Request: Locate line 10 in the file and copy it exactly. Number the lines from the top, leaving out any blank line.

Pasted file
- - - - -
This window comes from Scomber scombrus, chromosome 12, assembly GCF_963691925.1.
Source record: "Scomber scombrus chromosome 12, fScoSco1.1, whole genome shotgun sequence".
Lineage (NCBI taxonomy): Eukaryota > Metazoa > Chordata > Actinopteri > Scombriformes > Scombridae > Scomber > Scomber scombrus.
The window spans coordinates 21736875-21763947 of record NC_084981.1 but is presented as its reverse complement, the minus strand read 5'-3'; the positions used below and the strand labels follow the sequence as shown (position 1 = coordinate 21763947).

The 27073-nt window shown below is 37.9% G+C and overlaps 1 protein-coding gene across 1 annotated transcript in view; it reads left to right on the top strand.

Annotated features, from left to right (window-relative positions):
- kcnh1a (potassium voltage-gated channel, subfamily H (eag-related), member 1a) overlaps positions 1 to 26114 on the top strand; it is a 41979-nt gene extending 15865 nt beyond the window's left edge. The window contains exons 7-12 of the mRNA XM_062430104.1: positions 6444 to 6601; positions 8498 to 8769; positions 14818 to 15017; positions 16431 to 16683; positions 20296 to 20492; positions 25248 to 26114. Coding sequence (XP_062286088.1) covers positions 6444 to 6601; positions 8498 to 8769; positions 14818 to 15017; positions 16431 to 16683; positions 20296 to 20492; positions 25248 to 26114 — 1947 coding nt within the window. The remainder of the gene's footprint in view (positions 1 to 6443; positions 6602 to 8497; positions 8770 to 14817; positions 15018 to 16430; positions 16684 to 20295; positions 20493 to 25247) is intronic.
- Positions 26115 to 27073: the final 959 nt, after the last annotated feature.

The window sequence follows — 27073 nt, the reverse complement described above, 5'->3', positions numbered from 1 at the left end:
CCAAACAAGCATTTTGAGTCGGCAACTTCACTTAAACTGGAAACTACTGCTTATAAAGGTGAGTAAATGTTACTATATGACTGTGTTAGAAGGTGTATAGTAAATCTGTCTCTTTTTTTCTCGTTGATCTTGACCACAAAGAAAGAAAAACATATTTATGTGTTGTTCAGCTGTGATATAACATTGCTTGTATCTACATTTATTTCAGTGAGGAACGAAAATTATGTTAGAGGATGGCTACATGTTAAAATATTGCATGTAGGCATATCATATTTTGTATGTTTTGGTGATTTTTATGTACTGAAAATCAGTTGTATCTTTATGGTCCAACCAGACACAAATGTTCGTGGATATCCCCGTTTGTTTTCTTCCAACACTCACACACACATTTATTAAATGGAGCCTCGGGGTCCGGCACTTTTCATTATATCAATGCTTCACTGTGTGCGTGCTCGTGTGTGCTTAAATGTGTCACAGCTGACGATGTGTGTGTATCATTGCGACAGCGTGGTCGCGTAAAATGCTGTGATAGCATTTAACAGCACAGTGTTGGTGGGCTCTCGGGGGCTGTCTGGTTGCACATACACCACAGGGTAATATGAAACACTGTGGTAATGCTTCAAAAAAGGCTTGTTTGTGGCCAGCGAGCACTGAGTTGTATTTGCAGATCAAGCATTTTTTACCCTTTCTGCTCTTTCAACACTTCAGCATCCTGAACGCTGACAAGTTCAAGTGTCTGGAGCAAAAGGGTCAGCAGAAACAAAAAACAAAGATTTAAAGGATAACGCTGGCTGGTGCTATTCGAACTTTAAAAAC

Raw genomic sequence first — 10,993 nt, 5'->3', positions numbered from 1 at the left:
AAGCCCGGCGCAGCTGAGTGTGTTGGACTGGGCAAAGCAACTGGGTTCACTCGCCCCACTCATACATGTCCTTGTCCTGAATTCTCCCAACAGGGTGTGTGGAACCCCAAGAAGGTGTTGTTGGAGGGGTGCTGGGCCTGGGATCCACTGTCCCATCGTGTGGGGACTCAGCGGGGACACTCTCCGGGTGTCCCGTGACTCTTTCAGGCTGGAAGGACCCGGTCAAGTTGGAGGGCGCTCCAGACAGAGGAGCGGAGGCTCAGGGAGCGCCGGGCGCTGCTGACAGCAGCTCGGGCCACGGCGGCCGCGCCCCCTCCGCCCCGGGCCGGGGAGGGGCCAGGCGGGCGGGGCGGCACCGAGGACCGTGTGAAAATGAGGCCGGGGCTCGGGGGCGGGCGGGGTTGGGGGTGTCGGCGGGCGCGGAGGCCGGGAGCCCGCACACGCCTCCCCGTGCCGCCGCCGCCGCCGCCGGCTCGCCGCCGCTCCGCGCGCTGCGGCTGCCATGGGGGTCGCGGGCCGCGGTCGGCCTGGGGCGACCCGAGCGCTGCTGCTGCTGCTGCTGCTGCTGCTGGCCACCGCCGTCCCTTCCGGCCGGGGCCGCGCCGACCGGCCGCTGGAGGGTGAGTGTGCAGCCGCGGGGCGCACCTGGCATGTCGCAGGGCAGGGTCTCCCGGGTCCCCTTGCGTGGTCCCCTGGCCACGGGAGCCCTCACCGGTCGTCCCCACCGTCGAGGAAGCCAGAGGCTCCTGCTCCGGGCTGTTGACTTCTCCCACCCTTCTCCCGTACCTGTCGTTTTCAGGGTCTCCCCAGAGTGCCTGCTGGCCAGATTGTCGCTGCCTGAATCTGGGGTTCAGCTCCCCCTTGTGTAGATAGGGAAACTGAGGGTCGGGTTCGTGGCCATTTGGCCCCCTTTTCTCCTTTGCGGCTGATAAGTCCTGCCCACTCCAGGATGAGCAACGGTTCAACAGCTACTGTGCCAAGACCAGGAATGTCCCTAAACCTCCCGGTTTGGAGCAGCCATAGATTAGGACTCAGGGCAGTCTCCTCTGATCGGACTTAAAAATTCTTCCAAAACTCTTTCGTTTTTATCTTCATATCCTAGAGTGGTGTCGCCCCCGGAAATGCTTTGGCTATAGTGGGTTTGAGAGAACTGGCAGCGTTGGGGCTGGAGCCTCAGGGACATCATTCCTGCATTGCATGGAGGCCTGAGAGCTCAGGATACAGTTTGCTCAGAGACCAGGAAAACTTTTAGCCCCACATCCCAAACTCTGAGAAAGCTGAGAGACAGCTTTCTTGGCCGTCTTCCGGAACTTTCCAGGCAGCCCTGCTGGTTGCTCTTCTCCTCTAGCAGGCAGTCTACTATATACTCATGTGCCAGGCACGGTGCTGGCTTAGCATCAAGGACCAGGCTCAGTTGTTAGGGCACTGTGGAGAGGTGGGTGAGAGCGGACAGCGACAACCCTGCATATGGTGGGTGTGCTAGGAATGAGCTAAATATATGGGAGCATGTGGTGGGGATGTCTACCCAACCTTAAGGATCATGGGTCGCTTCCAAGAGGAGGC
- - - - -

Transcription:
CCAAACAAGCATTTTGAGTCGGCAACTTCACTTAAACTGGAAACTACTGCTTATAAAGGTGAGTAAATGTTACTATATGACTGTGTTAGAAGGTGTATAGTAAATCTGTCTCTTTTTTTCTCGTTGATCTTGACCACAAAGAAAGAAAAACATATTTATGTGTTGTTCAGCTGTGATATAACATTGCTTGTATCTACATTTATTTCAGTGAGGAACGAAAATTATGTTAGAGGATGGCTACATGTTAAAATATTGCATGTAGGCATATCATATTTTGTATGTTTTGGTGATTTTTATGTACTGAAAATCAGTTGTATCTTTATGGTCCAACCAGACACAAATGTTCGTGGATATCCCCGTTTGTTTTCTTCCAACACTCACACACACATTTATTAAATGGAGCCTCGGGGTCCGGCACTTTTCATTATATCAATGCTTCACTGTGTGCGTGCTCGTGTGTGCTTAAATGTGTCACAGCTGACGATGTGTGTGTATCATTGCGACAGCGTGGTCGCGTAAAATGCTGTGATAGCATTTAACAGCACAGTGTTGGTGGGCTCTCGGGGGCTGTCTGGTTGCACATACACCACAGGGTAATATGAAACACTGTGGTAATGCTTCAAAAAAGGCTTGTTTGTGGCCAGCGAGCACTGAGTTGTATTTGCAGATCAAGCATTTTTTACCCTTTCTGCTCTTTCAACACTTCAGCATCCTGAACGCTGACAAGTTCAAGTGTCTGGAGCAAAAGGGTCAGCAGAAACAAAAAACAAAGATTTAAAGGATAACGCTGGCTGGTGCTATTCGAACTTTAAAAAC